Surridge remembers introducing the project two years ago and Rathumbu immediately being interested. “It is thanks to his dedication that the project is such a resounding success at the air force base,” she says. Where it usually takes a biodigester six months to become fully operational, Rathumbu’s “baby” got there in only four months and in the two years since it has run without a single glitch. “I’ve never seen anything like this,” Surridge says. “It is unheard of for a biodigester to be this happy.”
The upshot of the digester’s happiness is that it produces enough gas for the stove-top cooking required to provide breakfast and supper for 220 people every day, thus saving a predicted amount of around 116 MWh of electricity over the combined system’s lifetime. Based on this performance, it will be possible to add two more biodigesters in parallel on this system to power additional cooking burners and a water heater in the kitchen.
The pilot at the 523 SQN base had followed a more roundabout route to success. Although the base commander had also adopted his biodigester from the start, the duties of a high-ranking officer limited the attention he could pay to it. Twice since July 2021 the biodigester had “died” and had to be resuscitated – both times when the commanding officer had been away from the base. Surridge laughs at the memory of receiving a phone call on a Saturday morning: “Doctor, the baby is dead!” shouted the officer down the line. It seemed that cleaning fluids used to clean the sink in which the macerator is installed had ended up in the biodigester and instantly killed all the bacteria. There was also the time when the system was fed too much undiluted starch, which clogged the pipes and the resultant gas build-up blew back into the kitchen through the sink. “It looked like the macerator had vomited,” says Surridge.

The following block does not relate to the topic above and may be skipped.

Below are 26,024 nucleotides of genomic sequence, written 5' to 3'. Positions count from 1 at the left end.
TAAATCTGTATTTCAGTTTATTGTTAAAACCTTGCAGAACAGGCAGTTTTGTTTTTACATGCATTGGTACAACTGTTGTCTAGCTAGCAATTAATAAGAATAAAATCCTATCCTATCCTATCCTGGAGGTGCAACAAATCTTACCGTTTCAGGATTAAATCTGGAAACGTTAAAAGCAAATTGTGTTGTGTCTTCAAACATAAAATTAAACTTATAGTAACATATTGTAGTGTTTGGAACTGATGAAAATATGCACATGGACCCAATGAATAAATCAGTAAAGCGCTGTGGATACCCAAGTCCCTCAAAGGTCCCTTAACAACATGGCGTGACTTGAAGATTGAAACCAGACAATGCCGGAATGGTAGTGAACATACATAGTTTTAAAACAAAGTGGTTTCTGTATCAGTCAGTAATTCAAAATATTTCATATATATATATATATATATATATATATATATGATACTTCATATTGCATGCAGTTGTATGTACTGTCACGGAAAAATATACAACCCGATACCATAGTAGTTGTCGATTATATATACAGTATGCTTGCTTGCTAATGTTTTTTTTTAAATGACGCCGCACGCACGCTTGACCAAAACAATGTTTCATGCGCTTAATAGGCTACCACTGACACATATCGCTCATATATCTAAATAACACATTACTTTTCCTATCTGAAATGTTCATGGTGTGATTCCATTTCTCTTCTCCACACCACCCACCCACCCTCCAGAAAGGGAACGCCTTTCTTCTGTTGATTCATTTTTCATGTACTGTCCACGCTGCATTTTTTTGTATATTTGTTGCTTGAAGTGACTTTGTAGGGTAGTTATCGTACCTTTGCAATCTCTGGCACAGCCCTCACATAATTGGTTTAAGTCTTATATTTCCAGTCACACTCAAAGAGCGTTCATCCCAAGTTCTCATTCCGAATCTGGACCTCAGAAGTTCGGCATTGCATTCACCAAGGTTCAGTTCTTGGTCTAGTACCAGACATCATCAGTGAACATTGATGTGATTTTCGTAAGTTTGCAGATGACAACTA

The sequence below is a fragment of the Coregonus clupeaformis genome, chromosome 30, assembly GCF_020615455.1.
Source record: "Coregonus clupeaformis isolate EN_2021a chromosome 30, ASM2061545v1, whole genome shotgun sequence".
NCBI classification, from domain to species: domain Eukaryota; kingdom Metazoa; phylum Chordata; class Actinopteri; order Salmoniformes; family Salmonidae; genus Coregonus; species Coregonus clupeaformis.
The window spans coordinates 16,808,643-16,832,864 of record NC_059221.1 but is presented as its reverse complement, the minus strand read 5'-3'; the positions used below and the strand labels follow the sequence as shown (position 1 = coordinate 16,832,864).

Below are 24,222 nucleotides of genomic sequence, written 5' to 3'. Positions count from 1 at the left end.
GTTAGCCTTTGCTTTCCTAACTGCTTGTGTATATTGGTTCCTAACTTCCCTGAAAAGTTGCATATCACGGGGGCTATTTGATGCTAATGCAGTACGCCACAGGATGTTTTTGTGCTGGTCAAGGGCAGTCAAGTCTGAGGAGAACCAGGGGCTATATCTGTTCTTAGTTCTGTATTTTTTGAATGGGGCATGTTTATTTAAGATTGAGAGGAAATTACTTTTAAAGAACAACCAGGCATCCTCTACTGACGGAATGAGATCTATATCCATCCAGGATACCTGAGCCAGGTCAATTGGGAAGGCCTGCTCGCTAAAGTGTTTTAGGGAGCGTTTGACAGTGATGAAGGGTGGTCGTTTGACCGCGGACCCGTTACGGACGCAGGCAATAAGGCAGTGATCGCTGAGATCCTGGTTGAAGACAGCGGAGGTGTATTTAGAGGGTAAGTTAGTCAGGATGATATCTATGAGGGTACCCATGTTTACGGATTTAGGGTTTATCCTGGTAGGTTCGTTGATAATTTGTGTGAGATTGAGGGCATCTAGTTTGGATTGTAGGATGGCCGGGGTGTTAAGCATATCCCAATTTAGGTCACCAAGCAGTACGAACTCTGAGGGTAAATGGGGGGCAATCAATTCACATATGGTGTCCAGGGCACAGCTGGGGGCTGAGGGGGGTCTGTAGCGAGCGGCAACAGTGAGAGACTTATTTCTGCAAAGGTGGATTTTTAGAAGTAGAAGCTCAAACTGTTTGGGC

Fortunately, none of these incidents “killed the baby” and they provided ample learning opportunities. Although it has taken almost 21 months to reach full capacity, 523’s biodigester is humming these days, producing enough cooking gas to prepare daily meals for the people stationed at the base.
Over the past two years, Surridge collected performance data from both biodigesters: to date 17,5 MWh of electricity has been saved, 6,5 tons of CO2 emissions avoided and 30 tons of kitchen waste diverted from landfill.